In order to bring the global ecosystem back into balance by taking homo sapiens out of overshoot, two things would be required. The first is a reduction in human numbers, and the second is a a reduction in human activity. Now, we could accomplish this rebalancing by reducing only one of those factors, but the multiplication in the shorthand ecological equation I = PAT suggests we would have to reduce either factor far less if we could address both simultaneously. Simply retaining the status quo with minor changes in the kind of energy we use won’t work because we are already in overshoot. Ensuring the status quo would simply guarantee that we remain in overshoot.


    Speaking as a Deep Ecologist, even stabilizing the human carrying capacity at 4 billion isn’t a very comforting thought. The habitat destruction, anthropogenic extinctions and our decimation of the oceans would probably continue unabated.

    One of the mental images I have is of a population of 4 billion, all determined to live and eat well. Then into the picture sails a fleet of 10,000 fishing vessels the size of the Queen Mary, each powered by a Polywell reactor, and able to go anywhere on Earth and keep fishing until their holds are full. this dystopian daydream ends with one of those ships chasing the very last bluefin tuna across the Pacific, and finally hauling it in.

    We will not (can not) reduce our numbers or even our birthrate enough to matter before the effects of overshoot overtake us within the next decade or two. We also appear to be past the point where preventive action would avert the converging crises we face on a number of fronts, from energy shortages and climate change to food production and the global financial crisis.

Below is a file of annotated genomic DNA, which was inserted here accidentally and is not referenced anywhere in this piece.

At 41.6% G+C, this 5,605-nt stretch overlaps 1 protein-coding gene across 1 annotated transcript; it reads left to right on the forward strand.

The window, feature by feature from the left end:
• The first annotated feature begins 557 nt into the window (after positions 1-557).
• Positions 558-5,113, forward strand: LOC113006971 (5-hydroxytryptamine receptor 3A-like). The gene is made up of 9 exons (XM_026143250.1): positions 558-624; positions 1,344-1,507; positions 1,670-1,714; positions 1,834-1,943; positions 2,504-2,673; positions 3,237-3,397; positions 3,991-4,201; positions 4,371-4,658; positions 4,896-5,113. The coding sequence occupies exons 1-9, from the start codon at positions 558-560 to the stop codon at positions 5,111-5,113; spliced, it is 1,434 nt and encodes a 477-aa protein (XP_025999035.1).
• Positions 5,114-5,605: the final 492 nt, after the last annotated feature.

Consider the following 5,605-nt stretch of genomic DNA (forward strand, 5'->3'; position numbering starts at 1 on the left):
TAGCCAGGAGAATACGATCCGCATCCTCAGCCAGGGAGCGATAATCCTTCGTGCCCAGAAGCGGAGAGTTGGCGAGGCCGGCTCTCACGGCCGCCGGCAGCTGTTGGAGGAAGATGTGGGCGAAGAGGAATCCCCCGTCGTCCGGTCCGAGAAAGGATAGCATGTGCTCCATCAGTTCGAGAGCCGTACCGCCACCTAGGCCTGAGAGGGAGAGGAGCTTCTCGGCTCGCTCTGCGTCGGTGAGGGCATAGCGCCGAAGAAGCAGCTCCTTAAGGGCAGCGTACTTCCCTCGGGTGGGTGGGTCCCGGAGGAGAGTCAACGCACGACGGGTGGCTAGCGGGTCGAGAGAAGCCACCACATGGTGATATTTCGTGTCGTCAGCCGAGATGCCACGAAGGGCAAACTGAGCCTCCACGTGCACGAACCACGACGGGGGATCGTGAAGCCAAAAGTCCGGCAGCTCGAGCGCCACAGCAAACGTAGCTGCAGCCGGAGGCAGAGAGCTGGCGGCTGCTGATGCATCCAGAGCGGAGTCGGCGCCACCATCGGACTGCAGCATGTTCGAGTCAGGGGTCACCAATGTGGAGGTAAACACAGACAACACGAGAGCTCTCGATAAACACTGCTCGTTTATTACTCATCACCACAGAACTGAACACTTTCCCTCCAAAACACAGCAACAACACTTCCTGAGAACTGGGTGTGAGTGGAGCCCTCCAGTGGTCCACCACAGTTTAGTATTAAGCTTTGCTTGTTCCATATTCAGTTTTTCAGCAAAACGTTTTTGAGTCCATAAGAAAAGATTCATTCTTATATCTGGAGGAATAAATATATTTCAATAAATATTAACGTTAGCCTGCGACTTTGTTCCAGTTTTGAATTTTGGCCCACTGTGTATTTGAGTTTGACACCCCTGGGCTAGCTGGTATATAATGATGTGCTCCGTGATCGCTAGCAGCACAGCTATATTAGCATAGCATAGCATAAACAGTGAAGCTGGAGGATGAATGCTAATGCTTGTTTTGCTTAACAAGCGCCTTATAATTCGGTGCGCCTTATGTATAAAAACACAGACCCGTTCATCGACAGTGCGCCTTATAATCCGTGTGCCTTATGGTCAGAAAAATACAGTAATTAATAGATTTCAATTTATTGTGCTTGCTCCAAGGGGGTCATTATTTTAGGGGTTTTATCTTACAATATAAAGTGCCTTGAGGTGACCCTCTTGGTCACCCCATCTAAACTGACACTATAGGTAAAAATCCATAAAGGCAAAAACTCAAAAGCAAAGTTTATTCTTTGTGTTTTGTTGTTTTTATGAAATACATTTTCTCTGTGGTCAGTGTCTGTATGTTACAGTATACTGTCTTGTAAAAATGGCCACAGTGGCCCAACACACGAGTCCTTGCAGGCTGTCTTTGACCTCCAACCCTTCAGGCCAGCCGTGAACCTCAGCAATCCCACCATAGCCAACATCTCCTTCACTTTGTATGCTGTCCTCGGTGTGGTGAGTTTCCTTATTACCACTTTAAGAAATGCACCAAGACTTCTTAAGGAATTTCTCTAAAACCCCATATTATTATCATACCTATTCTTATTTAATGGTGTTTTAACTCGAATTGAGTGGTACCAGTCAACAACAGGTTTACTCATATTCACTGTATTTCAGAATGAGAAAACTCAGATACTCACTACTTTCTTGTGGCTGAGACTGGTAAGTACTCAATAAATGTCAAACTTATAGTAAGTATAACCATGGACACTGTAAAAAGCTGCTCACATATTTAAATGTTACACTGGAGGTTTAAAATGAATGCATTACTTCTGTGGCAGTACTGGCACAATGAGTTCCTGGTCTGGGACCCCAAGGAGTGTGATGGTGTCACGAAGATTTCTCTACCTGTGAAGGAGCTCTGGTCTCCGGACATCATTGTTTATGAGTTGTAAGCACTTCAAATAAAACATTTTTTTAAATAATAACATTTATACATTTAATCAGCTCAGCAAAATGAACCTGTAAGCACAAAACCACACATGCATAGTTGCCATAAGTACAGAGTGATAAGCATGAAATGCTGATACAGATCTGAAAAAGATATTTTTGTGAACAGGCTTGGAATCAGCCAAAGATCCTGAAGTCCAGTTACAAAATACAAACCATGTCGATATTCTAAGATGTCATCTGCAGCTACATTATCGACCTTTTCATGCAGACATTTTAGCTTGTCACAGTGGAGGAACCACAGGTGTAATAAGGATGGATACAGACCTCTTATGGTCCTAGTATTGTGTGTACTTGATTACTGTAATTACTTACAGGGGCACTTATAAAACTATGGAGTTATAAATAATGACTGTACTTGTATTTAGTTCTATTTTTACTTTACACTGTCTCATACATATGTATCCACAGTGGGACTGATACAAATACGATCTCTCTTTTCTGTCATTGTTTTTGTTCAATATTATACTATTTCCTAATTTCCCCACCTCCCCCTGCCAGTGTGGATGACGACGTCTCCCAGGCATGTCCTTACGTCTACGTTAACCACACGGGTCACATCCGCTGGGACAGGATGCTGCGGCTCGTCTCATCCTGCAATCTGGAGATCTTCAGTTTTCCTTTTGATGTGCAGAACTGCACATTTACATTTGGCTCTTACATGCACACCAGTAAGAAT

Fortunately, a lot of people are waking up to this fact. In fact, a lot of people are waking up, period. If there is to be no secular salvation, then the global stirrings of consciousness that seem to be happening all around us may point to a completely orthogonal, and ultimately superior, mode of response.

    Paul Chefurka

  4. Interesting that Evasta spammed that in so convincingly – the spambots are getting more clever all the time – it really fooled me.

    I guess I’m not as negative on possible futures as you are, Paul, but appreciate your comment. I believe the very fact that we’re having this discussion is part of a global consciousness-raising that will cause people to act in ways that will mitigate the risks and help avoid the worst scenarios. Historically humans have done this (fortunately). That doesn’t mean there isn’t need for new understandings and actions – that is what will dig us out of the hole we’re still creating for ourselves.